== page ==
By Brigitte L. Nacos
I have no intention to repeat here the most inflammatory, unpatriotic and, yes, racist statements that the Reverend Jeremiah Wright made during his sermons as pastor of the Trinity United Church of Christ in Chicago. By now, the most provocative passages have been heard and seen in the mainstream media and in the blogosphere—not because of the Reverend Wright but because of presidential candidate Barack Obama who has been a member of this church for more than 20 years. Obama has called the recently retired pastor his spiritual mentor. The title of Obama’s bestseller “The Audacity of Hope” was taken from one of Wright’s sermons. And up to last week’s furor over Wright’s divisive sermons, the pastor was a member of the Obama campaign’s “African American Religious Leadership Committee.” Claiming now that he was unaware of his pastor’s shocking statements, as the Senator has, is disingenuous, if not outright dishonest.
By denouncing the pastor’s troubling statements after the latest revelations, Senator Obama cannot erase the incendiary sermon tapes or the controversy they have sparked. These tapes will be part and parcel of the Republican Party’s, the McCain for president campaign’s, and their supporters’ most damaging ammunition against Obama, if the Senator becomes the nominee of the Democratic Party. That’s politics. If the Democrats had tapes of equally controversial content by Senator McCain’s spiritual mentor and member of his campaign, they, too, would use them as weapons in their quest for the White House.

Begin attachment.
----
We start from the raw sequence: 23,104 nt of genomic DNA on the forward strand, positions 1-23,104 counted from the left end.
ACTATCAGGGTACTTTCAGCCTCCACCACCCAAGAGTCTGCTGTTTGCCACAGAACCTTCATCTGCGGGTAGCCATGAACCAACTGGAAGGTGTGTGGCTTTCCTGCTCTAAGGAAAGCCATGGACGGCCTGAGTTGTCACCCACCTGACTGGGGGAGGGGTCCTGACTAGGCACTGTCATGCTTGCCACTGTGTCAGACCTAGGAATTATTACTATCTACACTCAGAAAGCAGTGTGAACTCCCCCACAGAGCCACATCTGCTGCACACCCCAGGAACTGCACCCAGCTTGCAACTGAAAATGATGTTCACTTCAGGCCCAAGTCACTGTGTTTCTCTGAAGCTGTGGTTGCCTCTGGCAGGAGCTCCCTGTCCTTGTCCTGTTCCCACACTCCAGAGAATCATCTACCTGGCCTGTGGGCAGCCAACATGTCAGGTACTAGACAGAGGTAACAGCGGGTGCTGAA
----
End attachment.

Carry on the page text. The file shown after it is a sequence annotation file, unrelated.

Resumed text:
Rightly or wrongly, the outcome of a possible McCain-Obama race in autumn may be determined in large part by the outfall from the tape controversy. As it stands, McCain runs about neck-to-neck with both potential Democratic candidates in some of the latest polls. Obviously, some voters are turned off by the intra-party hostilities on the side of the Democrats. And if Independents and some Democrats as well are so offended by the statements made by Senator Obama’s longtime pastor that they cannot cast their vote for the Democratic candidate, John McCain will have an easy ride into the White House.
Assuming that the Clinton-Obama competition will not be
decided before the nominating convention and assuming furthermore that the race will be
very close, the burden will be on the super-delegates to determine what
candidate has the best chance to beat McCain. In politics, a few weeks and a
few months are an eternity. Nobody knows whether there are more shocks and
surprises in stock for either of the candidates and parties. But given the
latest developments, super delegates are best advised to take a wait-and-see
Whatever Speaker Nancy Pelosi and others tell us about
the role of super-candidates, in the end these party officials must make their